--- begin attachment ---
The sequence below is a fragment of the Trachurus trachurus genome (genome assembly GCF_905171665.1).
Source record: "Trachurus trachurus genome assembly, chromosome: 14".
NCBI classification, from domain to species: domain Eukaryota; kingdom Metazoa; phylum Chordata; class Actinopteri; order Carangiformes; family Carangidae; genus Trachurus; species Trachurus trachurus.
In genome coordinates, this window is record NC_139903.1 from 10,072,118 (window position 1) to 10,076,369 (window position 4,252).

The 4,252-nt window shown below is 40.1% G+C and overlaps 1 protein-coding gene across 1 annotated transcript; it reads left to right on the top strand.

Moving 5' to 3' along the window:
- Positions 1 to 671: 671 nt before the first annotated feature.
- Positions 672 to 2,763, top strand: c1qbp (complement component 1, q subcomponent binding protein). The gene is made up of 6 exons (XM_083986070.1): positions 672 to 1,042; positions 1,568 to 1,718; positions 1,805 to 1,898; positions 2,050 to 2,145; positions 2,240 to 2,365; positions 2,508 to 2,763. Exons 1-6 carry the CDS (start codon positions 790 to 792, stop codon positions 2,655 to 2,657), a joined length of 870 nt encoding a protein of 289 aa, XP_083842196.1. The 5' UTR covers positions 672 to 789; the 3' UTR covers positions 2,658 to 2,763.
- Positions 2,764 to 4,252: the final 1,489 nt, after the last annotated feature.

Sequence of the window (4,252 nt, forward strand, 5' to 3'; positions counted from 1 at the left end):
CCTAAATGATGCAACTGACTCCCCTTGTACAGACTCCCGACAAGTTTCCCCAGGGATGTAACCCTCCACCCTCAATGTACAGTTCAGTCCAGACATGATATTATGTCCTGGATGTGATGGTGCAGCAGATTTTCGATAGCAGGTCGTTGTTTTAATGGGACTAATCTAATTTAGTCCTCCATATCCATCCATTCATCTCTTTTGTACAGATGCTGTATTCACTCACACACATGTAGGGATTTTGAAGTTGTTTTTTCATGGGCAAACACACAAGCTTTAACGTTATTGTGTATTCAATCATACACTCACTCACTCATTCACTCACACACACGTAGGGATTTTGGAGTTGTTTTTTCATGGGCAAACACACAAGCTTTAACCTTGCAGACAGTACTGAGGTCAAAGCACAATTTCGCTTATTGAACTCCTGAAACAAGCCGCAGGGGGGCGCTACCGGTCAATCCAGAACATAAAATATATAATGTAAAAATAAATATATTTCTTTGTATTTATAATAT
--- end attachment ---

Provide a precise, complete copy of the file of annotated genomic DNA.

The sequence below is a fragment of the Trachurus trachurus genome (genome assembly GCF_905171665.1).
Source record: "Trachurus trachurus genome assembly, chromosome: 14".
NCBI classification, from domain to species: domain Eukaryota; kingdom Metazoa; phylum Chordata; class Actinopteri; order Carangiformes; family Carangidae; genus Trachurus; species Trachurus trachurus.
In genome coordinates, this window is record NC_139903.1 from 10,072,118 (window position 1) to 10,076,369 (window position 4,252).

The 4,252-nt window shown below is 40.1% G+C and overlaps 1 protein-coding gene across 1 annotated transcript; it reads left to right on the top strand.

Moving 5' to 3' along the window:
- Positions 1 to 671: 671 nt before the first annotated feature.
- Positions 672 to 2,763, top strand: c1qbp (complement component 1, q subcomponent binding protein). The gene is made up of 6 exons (XM_083986070.1): positions 672 to 1,042; positions 1,568 to 1,718; positions 1,805 to 1,898; positions 2,050 to 2,145; positions 2,240 to 2,365; positions 2,508 to 2,763. Exons 1-6 carry the CDS (start codon positions 790 to 792, stop codon positions 2,655 to 2,657), a joined length of 870 nt encoding a protein of 289 aa, XP_083842196.1. The 5' UTR covers positions 672 to 789; the 3' UTR covers positions 2,658 to 2,763.
- Positions 2,764 to 4,252: the final 1,489 nt, after the last annotated feature.

Sequence of the window (4,252 nt, forward strand, 5' to 3'; positions counted from 1 at the left end):
CCTAAATGATGCAACTGACTCCCCTTGTACAGACTCCCGACAAGTTTCCCCAGGGATGTAACCCTCCACCCTCAATGTACAGTTCAGTCCAGACATGATATTATGTCCTGGATGTGATGGTGCAGCAGATTTTCGATAGCAGGTCGTTGTTTTAATGGGACTAATCTAATTTAGTCCTCCATATCCATCCATTCATCTCTTTTGTACAGATGCTGTATTCACTCACACACATGTAGGGATTTTGAAGTTGTTTTTTCATGGGCAAACACACAAGCTTTAACGTTATTGTGTATTCAATCATACACTCACTCACTCATTCACTCACACACACGTAGGGATTTTGGAGTTGTTTTTTCATGGGCAAACACACAAGCTTTAACCTTGCAGACAGTACTGAGGTCAAAGCACAATTTCGCTTATTGAACTCCTGAAACAAGCCGCAGGGGGGCGCTACCGGTCAATCCAGAACATAAAATATATAATGTAAAAATAAATATATTTCTTTGTATTTATAATAT